After the crazy cold "snap" that fell bracingly between alternating flights of wet snow and deep snow, I pretty much gave up attempting to lift the frozen-shut lids of the cold frames, or trying to sweep heavy blankets of snow off of the hooped and fleeced beds.
Ultimately, I conceded defeat and let nature do what she wanted so badly to do. More lessons in the making from a wounded planet.
Heavy row cover, as it turns out, might be better at fending off frost, but it doesn’t carry its weight nearly as effectively during wet snow events as does more permeable light row cover. Who would have thought? In the end, about half of the brassicas were broken by avalanche when my high hoops caved in.
Just this week, I was able to get out into a snow-free food garden and assess damage done during the past several weeks. Not surprisingly, our beds look very different this January than they did last. I am surprised and delighted that, after extended periods of -10°C to -15°C, extreme freeze-thaw cycles, abject saturation, and freezing cold winds, all was not lost in the stand-alone beds.
Tender varieties of spinach, cutting celery, and the outer leaves of some chicory, radicchio and endive packed it in, but pretty much everything else under cold-frame cover fought the good fight, if bedraggled. Unless something drastic happens, I am expecting good things after mid-February or so, once daylight hours increase enough to kick-start growth again.
I had neglected some potted kales and frilly mustard inside the cold frames, and assumed of course that they would die from exposure. Miraculously, they made it through, I suppose because their potted soil stayed quite dry relative to the sodden surface soil upon which they sat. Note taken. Lesson learned.
Inside our tiny old glasshouse, I’d set a greenhouse heater to keep the temperature at just 1°C, as an experiment to see how long I could keep some remnant lettuce and beets alive. They were planted from seed on Aug. 16, but not all made it into the gardens. Unbelievably, the feisty runts are still with us. I am gobsmacked by the resilience and determination of living things. This gives me hope and inspiration for not merely coping, but thriving during extreme winters and extreme summers in the not too distant future.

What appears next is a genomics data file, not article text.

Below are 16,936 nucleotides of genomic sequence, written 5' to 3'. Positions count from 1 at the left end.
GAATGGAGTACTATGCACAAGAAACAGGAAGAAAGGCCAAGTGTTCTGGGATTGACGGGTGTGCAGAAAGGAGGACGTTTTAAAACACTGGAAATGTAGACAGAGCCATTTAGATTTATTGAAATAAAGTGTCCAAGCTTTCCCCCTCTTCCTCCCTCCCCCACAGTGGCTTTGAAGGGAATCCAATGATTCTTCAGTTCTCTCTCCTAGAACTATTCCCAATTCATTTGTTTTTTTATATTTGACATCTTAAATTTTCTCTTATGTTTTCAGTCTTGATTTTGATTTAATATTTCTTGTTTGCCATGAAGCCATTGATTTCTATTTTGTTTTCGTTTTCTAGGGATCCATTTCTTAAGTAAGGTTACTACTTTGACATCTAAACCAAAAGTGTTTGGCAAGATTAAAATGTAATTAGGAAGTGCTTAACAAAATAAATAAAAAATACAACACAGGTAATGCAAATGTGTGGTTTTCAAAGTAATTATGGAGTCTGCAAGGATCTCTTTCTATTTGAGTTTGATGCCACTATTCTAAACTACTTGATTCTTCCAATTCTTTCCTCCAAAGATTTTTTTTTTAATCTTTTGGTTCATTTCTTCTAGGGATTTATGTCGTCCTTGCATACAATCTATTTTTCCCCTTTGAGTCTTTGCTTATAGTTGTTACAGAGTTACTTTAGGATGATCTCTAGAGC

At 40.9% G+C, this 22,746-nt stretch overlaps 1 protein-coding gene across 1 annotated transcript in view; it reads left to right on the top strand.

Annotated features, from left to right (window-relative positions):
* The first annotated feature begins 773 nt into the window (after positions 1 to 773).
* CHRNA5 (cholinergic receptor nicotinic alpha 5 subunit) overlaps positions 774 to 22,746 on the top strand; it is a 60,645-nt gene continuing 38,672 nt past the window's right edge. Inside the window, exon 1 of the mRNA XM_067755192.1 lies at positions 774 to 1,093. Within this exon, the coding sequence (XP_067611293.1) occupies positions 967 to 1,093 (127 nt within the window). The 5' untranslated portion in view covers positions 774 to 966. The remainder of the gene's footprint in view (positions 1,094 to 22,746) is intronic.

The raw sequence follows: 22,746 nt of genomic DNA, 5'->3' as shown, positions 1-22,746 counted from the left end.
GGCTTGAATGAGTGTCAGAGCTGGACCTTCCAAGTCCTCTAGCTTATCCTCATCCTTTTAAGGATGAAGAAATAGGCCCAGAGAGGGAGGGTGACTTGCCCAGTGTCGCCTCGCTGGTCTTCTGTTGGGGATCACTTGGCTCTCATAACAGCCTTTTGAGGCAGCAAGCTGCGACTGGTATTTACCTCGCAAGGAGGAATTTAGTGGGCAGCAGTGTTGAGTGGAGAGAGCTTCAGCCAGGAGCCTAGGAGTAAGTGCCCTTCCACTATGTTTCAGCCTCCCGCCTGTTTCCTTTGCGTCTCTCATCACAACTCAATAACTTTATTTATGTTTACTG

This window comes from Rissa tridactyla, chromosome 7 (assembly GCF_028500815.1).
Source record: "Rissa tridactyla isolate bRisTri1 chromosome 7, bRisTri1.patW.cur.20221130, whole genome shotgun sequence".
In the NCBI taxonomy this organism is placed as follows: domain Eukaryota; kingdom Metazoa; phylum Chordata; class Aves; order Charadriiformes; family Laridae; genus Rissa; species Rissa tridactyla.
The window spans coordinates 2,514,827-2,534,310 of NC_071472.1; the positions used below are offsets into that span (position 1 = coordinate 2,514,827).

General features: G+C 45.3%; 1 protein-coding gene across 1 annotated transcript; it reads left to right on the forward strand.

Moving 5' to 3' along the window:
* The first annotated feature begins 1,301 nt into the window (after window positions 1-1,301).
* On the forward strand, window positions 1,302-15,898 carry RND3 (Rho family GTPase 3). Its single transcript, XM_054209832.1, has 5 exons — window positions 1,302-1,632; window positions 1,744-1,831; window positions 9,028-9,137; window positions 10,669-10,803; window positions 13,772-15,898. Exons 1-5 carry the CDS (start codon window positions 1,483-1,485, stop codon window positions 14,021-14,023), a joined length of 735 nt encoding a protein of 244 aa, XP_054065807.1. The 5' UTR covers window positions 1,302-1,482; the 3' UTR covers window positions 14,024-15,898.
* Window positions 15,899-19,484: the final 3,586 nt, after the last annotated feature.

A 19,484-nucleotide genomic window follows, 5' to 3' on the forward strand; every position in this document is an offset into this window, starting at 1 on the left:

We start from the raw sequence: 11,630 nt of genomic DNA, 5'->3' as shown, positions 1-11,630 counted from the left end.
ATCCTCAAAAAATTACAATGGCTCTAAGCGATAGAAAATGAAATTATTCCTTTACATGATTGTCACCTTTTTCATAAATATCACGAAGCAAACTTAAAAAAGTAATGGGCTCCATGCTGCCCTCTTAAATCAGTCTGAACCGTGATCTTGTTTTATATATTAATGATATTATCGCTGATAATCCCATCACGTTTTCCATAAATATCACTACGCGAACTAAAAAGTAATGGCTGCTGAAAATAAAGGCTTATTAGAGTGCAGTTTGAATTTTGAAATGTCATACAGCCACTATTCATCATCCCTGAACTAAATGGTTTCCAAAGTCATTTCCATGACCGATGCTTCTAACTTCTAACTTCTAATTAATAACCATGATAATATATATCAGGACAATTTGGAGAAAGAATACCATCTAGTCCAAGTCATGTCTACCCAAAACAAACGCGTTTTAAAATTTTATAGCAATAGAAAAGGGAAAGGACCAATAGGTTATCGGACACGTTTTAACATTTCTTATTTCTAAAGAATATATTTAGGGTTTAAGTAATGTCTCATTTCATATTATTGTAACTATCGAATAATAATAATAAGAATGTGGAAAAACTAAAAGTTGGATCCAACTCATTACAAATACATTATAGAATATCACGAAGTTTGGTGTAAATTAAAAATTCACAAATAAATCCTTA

What I envision eventually, as an addition to my urban food gardens, is a climate change-friendly, custom designed indoor-outdoor flex space that is as resilient as nature, and that can respond to extremes as needed, to mitigate distress and ensure success during what is sure to be an extended period of adjustment.
I declare this as if it is an ideal, rather than a necessity born of losing battles that I cannot anticipate as climate change radically upsets natural balances in predators, pollinators, temperature, rainfall, humidity, wind, even sunlight and air quality.
The good news is that solutions can and will be found. We have been inspired to respond en masse, and to innovate as if our lives depend on it. Technology, open-source information sharing, and advances in renewable energy and energy storage, coupled with ancient and traditional wisdom, are enabling exciting ways and means of growing food in the most extreme climates, and in food deserts.
Permaculture has taught me that, sometimes giving in, sitting back and taking notes is more important than fighting back. By conceding defeat, and then observing patiently, I have learned valuable lessons that will serve our gardens well.
For now, I am celebrating small victories with a Persian-inspired winter carrot and celeriac salad with barberries, sour orange, black lime, pomegranate molasses and toasted pistachio. I am nearing the end of my annual stores of frozen sour orange juice cubes, and dehydrated sour orange slices, but thankfully citrus season is upon us.
The carrots and celeriac, rendered impossibly sweet and delicious by the cold, were gifts from our resilient winter garden.
Persian-Spiced Carrot & Celeriac Salad
For dressing: combine 1/4 cup each olive oil and sour orange juice*, 1 tsp. lime powder*, 1 Tbsp. pomegranate molasses*, pinch each 7-spice* and sea salt.
For salad: combine 2 cups each grated carrot and celeriac with 2 Tbsp. barberries and 2 Tbsp. toasted pistachios. Dress lightly. Serves 4.
*available at Persian markets
Laura Marie Neubert is a West Vancouver-based urban permaculture designer. Follow her on Instagram @upfrontandbeautiful, learn more about permaculture by visiting her Upfront & Beautiful website or email your questions to her here.
For a taste of permaculture, click on the YouTube link below:
(Video - Courtesy of West Vancouver Memorial Library)